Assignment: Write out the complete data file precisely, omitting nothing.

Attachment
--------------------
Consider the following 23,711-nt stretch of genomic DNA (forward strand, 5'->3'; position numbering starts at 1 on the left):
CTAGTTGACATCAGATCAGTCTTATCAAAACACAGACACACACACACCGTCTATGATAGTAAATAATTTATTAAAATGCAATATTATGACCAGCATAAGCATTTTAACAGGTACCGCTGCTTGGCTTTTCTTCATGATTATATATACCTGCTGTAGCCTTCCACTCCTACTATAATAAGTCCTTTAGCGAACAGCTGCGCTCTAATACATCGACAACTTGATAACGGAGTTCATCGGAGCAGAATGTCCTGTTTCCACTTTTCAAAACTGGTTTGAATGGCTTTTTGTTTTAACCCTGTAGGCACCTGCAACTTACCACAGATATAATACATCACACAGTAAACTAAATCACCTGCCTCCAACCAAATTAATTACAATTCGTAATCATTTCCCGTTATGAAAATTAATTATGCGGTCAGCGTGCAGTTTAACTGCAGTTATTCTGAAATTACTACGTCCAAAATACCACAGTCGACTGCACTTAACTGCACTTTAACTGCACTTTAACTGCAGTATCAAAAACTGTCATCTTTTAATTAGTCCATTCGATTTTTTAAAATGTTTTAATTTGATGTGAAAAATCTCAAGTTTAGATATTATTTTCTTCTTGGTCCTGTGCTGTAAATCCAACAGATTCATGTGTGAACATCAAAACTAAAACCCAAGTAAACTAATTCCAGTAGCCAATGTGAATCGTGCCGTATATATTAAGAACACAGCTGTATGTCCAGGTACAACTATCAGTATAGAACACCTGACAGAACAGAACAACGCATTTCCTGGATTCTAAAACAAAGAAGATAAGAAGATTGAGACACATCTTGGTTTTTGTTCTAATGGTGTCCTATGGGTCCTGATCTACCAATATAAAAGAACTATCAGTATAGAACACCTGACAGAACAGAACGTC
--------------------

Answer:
Consider the following 23,711-nt stretch of genomic DNA (forward strand, 5'->3'; position numbering starts at 1 on the left):
CTAGTTGACATCAGATCAGTCTTATCAAAACACAGACACACACACACCGTCTATGATAGTAAATAATTTATTAAAATGCAATATTATGACCAGCATAAGCATTTTAACAGGTACCGCTGCTTGGCTTTTCTTCATGATTATATATACCTGCTGTAGCCTTCCACTCCTACTATAATAAGTCCTTTAGCGAACAGCTGCGCTCTAATACATCGACAACTTGATAACGGAGTTCATCGGAGCAGAATGTCCTGTTTCCACTTTTCAAAACTGGTTTGAATGGCTTTTTGTTTTAACCCTGTAGGCACCTGCAACTTACCACAGATATAATACATCACACAGTAAACTAAATCACCTGCCTCCAACCAAATTAATTACAATTCGTAATCATTTCCCGTTATGAAAATTAATTATGCGGTCAGCGTGCAGTTTAACTGCAGTTATTCTGAAATTACTACGTCCAAAATACCACAGTCGACTGCACTTAACTGCACTTTAACTGCACTTTAACTGCAGTATCAAAAACTGTCATCTTTTAATTAGTCCATTCGATTTTTTAAAATGTTTTAATTTGATGTGAAAAATCTCAAGTTTAGATATTATTTTCTTCTTGGTCCTGTGCTGTAAATCCAACAGATTCATGTGTGAACATCAAAACTAAAACCCAAGTAAACTAATTCCAGTAGCCAATGTGAATCGTGCCGTATATATTAAGAACACAGCTGTATGTCCAGGTACAACTATCAGTATAGAACACCTGACAGAACAGAACAACGCATTTCCTGGATTCTAAAACAAAGAAGATAAGAAGATTGAGACACATCTTGGTTTTTGTTCTAATGGTGTCCTATGGGTCCTGATCTACCAATATAAAAGAACTATCAGTATAGAACACCTGACAGAACAGAACGTC